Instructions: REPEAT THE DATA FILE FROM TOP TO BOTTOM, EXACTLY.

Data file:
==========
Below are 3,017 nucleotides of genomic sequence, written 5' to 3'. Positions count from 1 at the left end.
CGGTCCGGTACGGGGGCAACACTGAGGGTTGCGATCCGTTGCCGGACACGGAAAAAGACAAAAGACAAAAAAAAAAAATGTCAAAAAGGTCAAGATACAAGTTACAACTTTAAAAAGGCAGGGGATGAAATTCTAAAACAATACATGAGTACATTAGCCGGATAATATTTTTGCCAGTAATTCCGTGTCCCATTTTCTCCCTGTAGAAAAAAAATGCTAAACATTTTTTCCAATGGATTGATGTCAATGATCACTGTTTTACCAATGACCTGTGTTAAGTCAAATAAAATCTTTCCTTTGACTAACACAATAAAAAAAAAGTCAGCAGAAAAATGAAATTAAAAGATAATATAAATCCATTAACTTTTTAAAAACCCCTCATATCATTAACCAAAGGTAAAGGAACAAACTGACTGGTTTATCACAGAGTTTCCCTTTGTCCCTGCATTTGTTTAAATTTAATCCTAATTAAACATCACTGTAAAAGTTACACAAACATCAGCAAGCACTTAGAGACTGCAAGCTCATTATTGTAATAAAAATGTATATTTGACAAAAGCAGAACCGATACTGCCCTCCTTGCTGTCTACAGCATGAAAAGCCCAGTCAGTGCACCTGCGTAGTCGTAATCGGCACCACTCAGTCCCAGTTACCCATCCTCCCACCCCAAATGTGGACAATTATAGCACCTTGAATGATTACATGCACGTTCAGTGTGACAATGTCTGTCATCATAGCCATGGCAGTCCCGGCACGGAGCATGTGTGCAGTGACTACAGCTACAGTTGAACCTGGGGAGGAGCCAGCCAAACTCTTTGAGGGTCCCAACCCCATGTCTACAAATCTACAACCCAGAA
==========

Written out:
Below are 3,017 nucleotides of genomic sequence, written 5' to 3'. Positions count from 1 at the left end.
CGGTCCGGTACGGGGGCAACACTGAGGGTTGCGATCCGTTGCCGGACACGGAAAAAGACAAAAGACAAAAAAAAAAAATGTCAAAAAGGTCAAGATACAAGTTACAACTTTAAAAAGGCAGGGGATGAAATTCTAAAACAATACATGAGTACATTAGCCGGATAATATTTTTGCCAGTAATTCCGTGTCCCATTTTCTCCCTGTAGAAAAAAAATGCTAAACATTTTTTCCAATGGATTGATGTCAATGATCACTGTTTTACCAATGACCTGTGTTAAGTCAAATAAAATCTTTCCTTTGACTAACACAATAAAAAAAAAGTCAGCAGAAAAATGAAATTAAAAGATAATATAAATCCATTAACTTTTTAAAAACCCCTCATATCATTAACCAAAGGTAAAGGAACAAACTGACTGGTTTATCACAGAGTTTCCCTTTGTCCCTGCATTTGTTTAAATTTAATCCTAATTAAACATCACTGTAAAAGTTACACAAACATCAGCAAGCACTTAGAGACTGCAAGCTCATTATTGTAATAAAAATGTATATTTGACAAAAGCAGAACCGATACTGCCCTCCTTGCTGTCTACAGCATGAAAAGCCCAGTCAGTGCACCTGCGTAGTCGTAATCGGCACCACTCAGTCCCAGTTACCCATCCTCCCACCCCAAATGTGGACAATTATAGCACCTTGAATGATTACATGCACGTTCAGTGTGACAATGTCTGTCATCATAGCCATGGCAGTCCCGGCACGGAGCATGTGTGCAGTGACTACAGCTACAGTTGAACCTGGGGAGGAGCCAGCCAAACTCTTTGAGGGTCCCAACCCCATGTCTACAAATCTACAACCCAGAA